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Humidity.  What can I say?  The word strikes fear into the heart of curly haired people everywhere.  My hair is stick straight however so I have no reason to fret over my coiffure but I have another reason to whine: no central air.  The temperature in Iowa generally is mild compared to other places, like say, oh, Phoenix, Arizona where today it’s a balmy 107F.  In Iowa it’s currently 85F but there’s no relief from the comparably mild temperature.  The humidity over the summer is enough to make me cry.   I’m not quite sure how I’d know I was actually crying.  Tears would have to compete with the sweat already pouring down my face.  I’d wipe my face off but the towels are saturated with moisture from the air.  I’d drown my worries in a bag of potato chips but if they’re open for more than about fifteen seconds, they become limp and mushy.
I’m not the only one who is suffering either.  The toilet is dripping–no, weeping with condensation.  That poor porcelain is sure sad today.  The fridge sheds a few tears each time I open his door.  And the cellar!  The humidity makes moisture seep through the cinder blocks (I can see why the original builders used rock–not much gets through them and it’s sure sturdy).

Whenever I am inclined to bemoan my situation, I think of the homesteaders that built this place.  Not only did no such thing as air conditioning exist in an ordinary farm house, modesty dictated the wearing of a lot more (and much thicker) clothes than most people choose to wear nowadays during Iowa summers.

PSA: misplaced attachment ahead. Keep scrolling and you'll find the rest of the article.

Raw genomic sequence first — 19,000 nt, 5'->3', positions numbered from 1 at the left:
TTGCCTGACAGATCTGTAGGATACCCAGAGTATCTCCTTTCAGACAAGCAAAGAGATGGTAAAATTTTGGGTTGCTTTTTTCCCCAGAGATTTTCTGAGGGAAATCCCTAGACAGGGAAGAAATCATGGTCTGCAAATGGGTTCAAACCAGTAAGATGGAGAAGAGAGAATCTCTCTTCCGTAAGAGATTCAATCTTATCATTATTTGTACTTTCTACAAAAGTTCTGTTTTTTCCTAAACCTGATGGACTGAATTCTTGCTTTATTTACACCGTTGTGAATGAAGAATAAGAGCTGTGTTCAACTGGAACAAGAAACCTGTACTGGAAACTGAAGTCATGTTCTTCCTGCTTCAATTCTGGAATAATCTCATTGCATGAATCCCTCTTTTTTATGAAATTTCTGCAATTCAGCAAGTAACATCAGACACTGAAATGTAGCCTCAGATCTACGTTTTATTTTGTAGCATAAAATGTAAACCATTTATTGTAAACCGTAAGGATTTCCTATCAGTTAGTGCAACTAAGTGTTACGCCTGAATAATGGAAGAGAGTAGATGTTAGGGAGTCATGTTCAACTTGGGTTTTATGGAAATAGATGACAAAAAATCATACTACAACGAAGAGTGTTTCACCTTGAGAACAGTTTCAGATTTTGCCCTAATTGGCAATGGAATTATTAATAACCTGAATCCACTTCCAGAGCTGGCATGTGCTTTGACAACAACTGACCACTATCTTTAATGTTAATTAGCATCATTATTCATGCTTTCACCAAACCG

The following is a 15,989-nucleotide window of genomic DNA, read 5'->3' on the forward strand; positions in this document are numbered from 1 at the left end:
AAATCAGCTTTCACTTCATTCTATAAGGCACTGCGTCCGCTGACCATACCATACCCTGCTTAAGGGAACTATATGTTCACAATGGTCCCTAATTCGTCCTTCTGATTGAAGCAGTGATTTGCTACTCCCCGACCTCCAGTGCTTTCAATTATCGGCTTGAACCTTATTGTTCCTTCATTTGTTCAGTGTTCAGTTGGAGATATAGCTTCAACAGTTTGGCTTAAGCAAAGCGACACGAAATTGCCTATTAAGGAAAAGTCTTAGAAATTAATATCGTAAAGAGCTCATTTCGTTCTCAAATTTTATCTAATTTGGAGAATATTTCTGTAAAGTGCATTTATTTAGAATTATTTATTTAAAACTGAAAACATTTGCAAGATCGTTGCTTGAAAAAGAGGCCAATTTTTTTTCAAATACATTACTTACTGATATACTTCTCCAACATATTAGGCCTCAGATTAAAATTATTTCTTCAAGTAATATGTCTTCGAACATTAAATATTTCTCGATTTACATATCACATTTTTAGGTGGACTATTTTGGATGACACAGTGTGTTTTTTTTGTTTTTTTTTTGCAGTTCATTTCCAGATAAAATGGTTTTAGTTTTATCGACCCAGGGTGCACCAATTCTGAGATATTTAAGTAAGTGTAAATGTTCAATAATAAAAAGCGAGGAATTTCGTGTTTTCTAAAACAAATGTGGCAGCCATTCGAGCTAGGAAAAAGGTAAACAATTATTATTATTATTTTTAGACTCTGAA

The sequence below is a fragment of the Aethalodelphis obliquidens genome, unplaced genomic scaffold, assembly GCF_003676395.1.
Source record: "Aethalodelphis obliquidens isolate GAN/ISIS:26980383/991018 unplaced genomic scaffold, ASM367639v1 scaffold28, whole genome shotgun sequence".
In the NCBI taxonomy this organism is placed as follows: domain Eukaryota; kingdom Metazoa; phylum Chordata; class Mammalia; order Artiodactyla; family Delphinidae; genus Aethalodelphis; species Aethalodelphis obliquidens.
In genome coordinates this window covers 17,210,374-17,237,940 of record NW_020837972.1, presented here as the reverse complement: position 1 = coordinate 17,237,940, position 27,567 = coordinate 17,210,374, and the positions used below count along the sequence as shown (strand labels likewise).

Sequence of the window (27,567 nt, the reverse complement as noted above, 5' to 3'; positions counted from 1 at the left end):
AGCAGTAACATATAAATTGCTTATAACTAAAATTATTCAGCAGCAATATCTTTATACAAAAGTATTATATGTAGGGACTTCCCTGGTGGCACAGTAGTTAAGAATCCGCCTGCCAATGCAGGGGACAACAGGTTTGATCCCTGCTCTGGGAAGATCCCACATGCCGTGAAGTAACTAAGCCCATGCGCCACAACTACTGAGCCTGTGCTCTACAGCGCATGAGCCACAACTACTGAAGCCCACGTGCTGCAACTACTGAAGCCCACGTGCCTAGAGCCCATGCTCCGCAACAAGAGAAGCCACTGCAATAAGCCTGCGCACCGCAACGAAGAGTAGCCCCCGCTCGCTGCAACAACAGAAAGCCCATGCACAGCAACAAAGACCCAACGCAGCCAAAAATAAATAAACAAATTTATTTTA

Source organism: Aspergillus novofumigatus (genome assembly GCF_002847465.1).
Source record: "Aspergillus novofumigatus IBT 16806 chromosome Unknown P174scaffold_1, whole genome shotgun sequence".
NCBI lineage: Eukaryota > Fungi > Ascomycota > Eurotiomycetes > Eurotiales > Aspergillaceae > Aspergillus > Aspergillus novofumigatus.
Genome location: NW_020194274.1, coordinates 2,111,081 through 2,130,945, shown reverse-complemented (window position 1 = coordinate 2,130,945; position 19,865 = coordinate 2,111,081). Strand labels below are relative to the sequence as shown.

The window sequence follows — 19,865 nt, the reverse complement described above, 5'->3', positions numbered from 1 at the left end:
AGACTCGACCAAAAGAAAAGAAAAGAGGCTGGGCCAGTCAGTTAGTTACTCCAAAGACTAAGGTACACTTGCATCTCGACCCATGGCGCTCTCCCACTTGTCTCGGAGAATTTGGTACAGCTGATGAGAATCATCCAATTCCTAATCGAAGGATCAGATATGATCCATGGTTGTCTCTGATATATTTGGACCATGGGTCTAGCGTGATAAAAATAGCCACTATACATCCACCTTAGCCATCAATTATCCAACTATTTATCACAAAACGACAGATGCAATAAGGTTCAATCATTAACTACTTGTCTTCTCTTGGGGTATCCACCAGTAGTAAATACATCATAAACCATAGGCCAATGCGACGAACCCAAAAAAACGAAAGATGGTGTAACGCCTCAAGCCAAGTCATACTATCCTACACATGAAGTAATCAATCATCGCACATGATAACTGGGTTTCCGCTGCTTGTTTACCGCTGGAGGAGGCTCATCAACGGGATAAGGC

I love this.  I can just see a woman like this living at our house in 1900.  “Darling, I’ve got to go out and shoot something for dinner.”  All, of course, complete with bustles and corsets and petticoats.  Man, women back then were tough.

Like every good, harrowing tale, there is something to be gained.  Humidity is good for your skin.  Don’t need much moisturizer these days.  And don’t anybody try to disprove my old wives tale.  It’s about all I’ve got going for me.  That and the fact that I’ve at least got three well-used window air conditioners and a slight but welcome breeze.


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True stories of raising children, remodeling, braving the elements and plotting out life, all while living on a humble acreage in central Indiana.

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